Around the world in however many days

Record: As he scratches off one more continent from his list, Robert Garside is on his way, he says, to becoming the first person to run around the world.

March 20, 2001|By Sandy Alexander | Sandy Alexander,SUN STAFF

Robert Garside tells an exceptional story.

Departing London in December 1996 with the equivalent of $30 in his pocket and a digital camera, the former police officer who calls himself the Runningman is aiming to run 43,000 miles over seven continents (including, somehow, Antarctica) in five years, becoming, essentially, the first person to run around the world.

His route, he says, has already led across Western and Eastern Europe, through China, Japan, Australia and South America, and now across Mexico and the United States. He passed through Baltimore last week, and the finale of his North American run is scheduled today in New York. He then heads for Africa.

The Runningman says he averages 30 miles to 40 miles of running per day, relying heavily on the kindness of strangers for food and lodging to supplement his few sponsors and his own mettle.

"Running is not a science, it's an art," he said during an overnight stop in Baltimore, which included a visit to the Cheesecake Factory at Harborplace. "If it is a science, it can get very boring."

For Garside, 34, the Baltimore pit stop was brief. But perhaps more than the occasional break from the road, Garside would like to get a break from the questions that follow him about his achievements. As he puts it: "Some runners spoil running because they criticize too much."

Indeed, Garside has several vocal critics who are not as interested in the "art" of his exploits as in the scientific evidence that would explain his ambitious journey. As he has gained publicity, some skeptical news outlets have raised questions about Garside's activities and one very vocal Canadian distance runner with a Web site has "partly spoiled" the experience with strong criticisms.

One major issue is the superhuman nature of his run. An amateur runner when he started out, Garside has run with only a backpack as his support system most of the way.

Even now he is accompanied full-time only by his girlfriend, who he met in Venezuela, and who joined him in a sponsor-donated van for the American leg of the trip. He does take occasional days to rest, he says, but some days runs 60 miles to 100 miles, including two 24-hour runs per week for two months of his U.S. crossing.

And he's done all this, he says, without a single injury.

Along the way, he says, he also has persevered through numerous life-threatening difficulties: being shot at in Russia; attempted muggings in Panama and Mexico; and hostile environments ranging from the poverty of India to the heights of the Himalayas to the wilds of the Amazon rainforest.

Garside tries to keep his weight steady and rest when his body feels the stress of his run, but he has no specific regimen for keeping fit. He has slept in some unusual places, he says, from police stations in India to a monastery in Tibet to a motel in Los Angeles, relying most often on friendly fans who invite him to their homes and donations to pay for hotels. The van serves as a last resort.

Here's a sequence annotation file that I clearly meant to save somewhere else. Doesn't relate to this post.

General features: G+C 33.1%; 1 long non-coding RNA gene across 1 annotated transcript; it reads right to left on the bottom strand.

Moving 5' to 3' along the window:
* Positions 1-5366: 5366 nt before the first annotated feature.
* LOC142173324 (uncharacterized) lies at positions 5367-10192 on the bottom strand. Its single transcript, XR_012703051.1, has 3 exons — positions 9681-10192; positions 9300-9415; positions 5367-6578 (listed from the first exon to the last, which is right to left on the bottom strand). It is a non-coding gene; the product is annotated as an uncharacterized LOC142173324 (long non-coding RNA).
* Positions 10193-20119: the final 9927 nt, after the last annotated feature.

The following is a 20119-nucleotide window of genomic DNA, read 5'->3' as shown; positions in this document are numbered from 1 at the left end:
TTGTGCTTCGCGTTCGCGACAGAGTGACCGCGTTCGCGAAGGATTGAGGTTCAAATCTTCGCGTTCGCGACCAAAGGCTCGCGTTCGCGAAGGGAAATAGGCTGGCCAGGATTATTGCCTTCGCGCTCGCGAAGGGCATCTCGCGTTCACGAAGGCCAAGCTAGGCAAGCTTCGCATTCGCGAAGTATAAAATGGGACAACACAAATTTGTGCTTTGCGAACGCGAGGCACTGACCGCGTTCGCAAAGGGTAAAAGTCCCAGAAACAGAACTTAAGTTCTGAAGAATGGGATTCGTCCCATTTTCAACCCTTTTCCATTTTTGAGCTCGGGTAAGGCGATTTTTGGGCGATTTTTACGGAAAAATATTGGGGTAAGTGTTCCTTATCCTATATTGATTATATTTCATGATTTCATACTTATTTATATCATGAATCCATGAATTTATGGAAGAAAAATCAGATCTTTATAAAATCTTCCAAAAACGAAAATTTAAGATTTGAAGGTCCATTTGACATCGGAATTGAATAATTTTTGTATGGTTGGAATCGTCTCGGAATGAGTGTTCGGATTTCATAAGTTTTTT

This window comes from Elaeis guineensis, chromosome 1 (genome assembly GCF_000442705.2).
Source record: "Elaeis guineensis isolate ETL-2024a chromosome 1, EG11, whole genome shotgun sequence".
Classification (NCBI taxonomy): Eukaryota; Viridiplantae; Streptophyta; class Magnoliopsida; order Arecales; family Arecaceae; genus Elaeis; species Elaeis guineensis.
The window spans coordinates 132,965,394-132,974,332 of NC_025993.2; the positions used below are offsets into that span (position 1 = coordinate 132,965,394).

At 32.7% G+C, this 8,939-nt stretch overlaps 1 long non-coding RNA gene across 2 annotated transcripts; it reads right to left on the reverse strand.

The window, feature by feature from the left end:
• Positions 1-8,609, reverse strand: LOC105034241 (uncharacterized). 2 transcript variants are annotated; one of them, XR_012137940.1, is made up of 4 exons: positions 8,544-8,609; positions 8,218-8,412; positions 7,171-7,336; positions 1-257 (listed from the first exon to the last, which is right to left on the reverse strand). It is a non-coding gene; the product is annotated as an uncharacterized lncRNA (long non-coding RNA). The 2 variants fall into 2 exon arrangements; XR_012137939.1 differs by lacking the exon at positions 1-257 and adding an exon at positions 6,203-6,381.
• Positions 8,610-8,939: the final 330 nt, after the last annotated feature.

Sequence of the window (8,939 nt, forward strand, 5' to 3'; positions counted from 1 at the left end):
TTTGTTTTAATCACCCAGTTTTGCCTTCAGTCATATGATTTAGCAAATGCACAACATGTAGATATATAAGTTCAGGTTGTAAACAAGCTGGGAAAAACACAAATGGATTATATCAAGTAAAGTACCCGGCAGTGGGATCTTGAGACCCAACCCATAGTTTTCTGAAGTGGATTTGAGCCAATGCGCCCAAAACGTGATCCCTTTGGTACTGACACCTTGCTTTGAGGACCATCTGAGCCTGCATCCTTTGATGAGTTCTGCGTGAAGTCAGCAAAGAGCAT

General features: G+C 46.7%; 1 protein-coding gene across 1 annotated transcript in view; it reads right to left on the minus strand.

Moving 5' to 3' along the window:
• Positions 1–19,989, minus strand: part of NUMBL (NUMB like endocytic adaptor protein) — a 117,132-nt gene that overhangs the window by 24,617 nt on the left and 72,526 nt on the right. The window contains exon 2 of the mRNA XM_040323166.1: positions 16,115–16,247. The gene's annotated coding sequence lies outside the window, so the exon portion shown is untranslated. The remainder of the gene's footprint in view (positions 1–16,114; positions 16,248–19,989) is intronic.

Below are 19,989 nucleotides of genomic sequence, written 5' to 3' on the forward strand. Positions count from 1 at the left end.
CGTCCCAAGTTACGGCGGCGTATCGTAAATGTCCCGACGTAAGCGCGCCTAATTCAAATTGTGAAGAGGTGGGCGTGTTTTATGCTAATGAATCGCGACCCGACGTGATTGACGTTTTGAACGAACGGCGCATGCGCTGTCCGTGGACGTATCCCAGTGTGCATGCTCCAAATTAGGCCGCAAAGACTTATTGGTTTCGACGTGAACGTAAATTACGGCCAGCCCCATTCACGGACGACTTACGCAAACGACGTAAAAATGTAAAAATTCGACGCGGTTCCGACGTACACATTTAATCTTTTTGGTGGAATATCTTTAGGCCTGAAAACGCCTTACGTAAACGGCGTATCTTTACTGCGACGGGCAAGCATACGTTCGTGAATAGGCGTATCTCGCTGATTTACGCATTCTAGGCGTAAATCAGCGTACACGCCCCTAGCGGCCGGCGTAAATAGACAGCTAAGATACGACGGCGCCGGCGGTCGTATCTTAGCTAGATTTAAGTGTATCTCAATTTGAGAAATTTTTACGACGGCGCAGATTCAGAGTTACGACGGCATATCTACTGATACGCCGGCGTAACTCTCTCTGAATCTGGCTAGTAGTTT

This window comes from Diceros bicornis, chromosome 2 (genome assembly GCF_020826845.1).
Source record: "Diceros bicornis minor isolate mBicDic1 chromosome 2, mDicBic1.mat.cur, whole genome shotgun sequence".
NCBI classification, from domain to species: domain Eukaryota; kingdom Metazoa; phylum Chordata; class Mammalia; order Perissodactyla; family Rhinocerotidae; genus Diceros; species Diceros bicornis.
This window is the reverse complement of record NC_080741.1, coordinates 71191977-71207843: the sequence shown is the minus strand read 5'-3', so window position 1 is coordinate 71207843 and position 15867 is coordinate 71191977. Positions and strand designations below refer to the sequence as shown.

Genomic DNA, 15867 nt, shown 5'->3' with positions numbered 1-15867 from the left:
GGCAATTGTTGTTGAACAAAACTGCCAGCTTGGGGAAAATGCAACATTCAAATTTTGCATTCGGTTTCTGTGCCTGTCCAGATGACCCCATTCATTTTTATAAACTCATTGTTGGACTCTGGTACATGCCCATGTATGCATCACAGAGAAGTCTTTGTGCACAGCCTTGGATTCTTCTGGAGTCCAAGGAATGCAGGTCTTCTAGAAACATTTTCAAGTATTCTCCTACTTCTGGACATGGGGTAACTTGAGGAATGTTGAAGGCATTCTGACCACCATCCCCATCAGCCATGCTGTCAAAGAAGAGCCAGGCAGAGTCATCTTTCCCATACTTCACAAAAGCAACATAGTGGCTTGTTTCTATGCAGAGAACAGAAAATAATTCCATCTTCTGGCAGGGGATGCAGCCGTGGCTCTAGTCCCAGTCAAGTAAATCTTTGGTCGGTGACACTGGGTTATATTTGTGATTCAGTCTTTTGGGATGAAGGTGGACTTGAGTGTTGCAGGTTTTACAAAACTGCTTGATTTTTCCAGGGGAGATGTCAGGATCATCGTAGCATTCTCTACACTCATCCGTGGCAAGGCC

"I treat this with admiration and skepticism," said Dr. Bill Howard, director of Union Memorial Hospital Sports Medicine Center, when told the Runningman's story.

Howard believes 30 miles of running every day is impossible, but says a person in good shape -- and with perfect body structure to avoid stress fractures -- could average 15 miles to 20 miles a day with lots of rest in between, a rate that still corresponds with Garside's stated distance.

For Howard, the biggest questions are about the equipment and the conditions -- things like new shoes, socks, rain gear and warm clothes would be very important.

Not quite accurate

Garside's problems with his doubters really heated up when he fabricated some stories in the diary he keeps on his Web site at the beginning of his trip. He has admitted that he did not run about 2,400 scheduled miles in order to go home for personal business. But on the Web site, he created fictional accounts of that leg, including stories of evading bandits in Pakistan and guerrillas in Afghanistan.

While he regrets the lies, he says it was a tactic to keep possible rivals for the record from knowing his true activities.

His Web site -- www.running- -- tends to add to the confusion. While it offers overview information and a map of cities he's been through, it does not include the detailed dates and times for each leg of the journey that some critics would like to see. (Last week the schedule was updated with specific times and routes from Baltimore to New York.)

On the site, exciting tales about his trip, including one about time spent in a Chinese prison, end abruptly. That's to keep readers of a book Garside plans to write in suspense, he says. And his posted schedule is always subject to change. London's Guardian newspaper reported that Garside shortened his planned route from Mexico City to the United States, and just this past week, he delayed his arrival in Delaware and abandoned plans to run to Atlantic City.

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